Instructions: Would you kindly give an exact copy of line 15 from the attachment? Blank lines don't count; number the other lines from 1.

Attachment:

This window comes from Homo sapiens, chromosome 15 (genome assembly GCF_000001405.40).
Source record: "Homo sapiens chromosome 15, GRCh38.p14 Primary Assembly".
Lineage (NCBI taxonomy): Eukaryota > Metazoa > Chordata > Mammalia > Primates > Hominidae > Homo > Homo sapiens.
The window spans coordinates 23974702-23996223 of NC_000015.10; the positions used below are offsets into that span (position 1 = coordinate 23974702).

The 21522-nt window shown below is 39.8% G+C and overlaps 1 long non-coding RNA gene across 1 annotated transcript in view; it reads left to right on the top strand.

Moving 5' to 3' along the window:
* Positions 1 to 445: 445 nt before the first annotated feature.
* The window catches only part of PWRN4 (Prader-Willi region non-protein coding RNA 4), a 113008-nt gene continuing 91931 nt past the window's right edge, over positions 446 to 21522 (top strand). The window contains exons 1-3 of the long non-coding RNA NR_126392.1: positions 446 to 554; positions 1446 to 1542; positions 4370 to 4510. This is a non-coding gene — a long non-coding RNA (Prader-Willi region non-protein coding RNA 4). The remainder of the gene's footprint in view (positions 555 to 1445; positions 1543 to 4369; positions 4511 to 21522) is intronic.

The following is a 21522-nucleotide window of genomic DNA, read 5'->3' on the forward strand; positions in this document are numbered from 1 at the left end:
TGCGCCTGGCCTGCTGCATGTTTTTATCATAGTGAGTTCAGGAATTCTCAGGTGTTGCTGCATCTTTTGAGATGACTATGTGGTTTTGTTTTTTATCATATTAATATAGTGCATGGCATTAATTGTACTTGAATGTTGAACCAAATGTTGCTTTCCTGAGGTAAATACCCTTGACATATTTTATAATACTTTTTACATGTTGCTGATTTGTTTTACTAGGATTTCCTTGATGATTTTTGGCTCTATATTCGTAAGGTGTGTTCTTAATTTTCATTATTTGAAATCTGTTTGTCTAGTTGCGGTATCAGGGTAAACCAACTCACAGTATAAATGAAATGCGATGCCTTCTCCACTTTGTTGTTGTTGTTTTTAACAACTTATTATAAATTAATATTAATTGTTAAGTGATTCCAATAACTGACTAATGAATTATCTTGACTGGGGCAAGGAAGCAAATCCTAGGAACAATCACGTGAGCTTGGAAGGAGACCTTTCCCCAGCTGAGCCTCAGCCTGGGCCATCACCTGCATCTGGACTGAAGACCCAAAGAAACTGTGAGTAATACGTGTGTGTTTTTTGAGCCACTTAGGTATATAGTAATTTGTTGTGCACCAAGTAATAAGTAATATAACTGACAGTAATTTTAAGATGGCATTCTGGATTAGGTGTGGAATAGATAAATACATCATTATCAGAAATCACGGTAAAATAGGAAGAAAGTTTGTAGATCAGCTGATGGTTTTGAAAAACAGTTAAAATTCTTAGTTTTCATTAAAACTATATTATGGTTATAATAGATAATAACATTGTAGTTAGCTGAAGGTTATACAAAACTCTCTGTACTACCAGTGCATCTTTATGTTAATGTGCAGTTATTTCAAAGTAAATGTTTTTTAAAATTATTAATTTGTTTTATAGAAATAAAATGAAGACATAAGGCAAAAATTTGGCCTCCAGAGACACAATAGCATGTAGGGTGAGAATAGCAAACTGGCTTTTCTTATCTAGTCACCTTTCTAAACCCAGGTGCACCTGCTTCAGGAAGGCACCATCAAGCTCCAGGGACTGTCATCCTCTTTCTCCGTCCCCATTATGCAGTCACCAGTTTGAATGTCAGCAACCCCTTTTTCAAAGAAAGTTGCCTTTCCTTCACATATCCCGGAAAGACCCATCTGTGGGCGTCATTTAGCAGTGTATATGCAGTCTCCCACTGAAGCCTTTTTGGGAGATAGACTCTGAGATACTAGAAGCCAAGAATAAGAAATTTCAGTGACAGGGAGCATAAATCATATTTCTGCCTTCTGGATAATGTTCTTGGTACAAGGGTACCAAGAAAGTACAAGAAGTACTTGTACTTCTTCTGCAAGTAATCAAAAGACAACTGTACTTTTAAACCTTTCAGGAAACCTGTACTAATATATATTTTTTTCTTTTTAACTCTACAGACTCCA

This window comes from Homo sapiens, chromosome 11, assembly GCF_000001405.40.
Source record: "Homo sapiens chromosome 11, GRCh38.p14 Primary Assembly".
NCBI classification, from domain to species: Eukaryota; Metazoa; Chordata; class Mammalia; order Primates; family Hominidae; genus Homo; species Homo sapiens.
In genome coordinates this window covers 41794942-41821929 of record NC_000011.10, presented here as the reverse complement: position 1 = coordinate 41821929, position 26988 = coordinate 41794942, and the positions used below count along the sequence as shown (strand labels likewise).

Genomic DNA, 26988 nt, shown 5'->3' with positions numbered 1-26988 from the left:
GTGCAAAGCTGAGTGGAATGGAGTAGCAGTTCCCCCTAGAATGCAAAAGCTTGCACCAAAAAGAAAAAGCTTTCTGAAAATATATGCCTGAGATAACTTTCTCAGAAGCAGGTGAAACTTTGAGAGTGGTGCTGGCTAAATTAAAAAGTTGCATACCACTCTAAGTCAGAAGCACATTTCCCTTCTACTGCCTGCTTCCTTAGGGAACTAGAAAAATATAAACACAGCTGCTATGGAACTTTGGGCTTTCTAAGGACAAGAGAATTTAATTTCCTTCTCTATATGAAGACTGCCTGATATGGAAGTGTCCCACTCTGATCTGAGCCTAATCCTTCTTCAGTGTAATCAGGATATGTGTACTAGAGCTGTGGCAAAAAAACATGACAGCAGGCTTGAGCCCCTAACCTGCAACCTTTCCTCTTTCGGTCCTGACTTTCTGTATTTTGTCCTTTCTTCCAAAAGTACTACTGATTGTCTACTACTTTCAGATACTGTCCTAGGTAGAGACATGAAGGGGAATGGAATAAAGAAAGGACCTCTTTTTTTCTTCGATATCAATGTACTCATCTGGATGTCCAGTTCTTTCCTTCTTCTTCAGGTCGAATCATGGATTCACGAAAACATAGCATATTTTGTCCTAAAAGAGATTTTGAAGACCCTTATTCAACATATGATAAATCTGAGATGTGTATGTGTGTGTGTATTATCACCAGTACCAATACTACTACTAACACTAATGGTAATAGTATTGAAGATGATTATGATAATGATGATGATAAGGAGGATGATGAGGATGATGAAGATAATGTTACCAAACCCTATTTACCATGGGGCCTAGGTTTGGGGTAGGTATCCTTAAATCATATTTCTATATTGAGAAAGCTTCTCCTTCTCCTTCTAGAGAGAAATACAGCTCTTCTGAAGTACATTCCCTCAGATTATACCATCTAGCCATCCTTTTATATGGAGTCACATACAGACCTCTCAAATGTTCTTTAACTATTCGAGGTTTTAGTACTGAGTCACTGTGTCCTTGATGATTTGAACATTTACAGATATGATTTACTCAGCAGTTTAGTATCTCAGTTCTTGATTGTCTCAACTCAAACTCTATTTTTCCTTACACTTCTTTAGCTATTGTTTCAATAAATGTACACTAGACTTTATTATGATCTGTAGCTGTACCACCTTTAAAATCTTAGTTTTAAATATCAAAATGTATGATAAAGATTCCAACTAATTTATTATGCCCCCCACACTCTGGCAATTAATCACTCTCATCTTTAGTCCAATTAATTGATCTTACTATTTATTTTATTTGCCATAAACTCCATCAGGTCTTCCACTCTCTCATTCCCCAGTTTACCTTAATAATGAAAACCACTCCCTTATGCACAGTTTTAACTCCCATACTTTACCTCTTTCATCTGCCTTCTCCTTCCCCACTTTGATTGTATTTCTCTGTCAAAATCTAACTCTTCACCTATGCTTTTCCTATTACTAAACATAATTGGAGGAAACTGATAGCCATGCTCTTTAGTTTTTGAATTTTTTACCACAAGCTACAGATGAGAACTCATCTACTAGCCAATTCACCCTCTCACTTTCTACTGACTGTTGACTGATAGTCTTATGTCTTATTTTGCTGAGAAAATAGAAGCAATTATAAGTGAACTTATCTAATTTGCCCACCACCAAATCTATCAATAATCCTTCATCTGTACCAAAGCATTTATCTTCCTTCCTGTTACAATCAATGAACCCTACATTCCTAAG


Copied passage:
Genomic DNA, 26988 nt, shown 5'->3' with positions numbered 1-26988 from the left: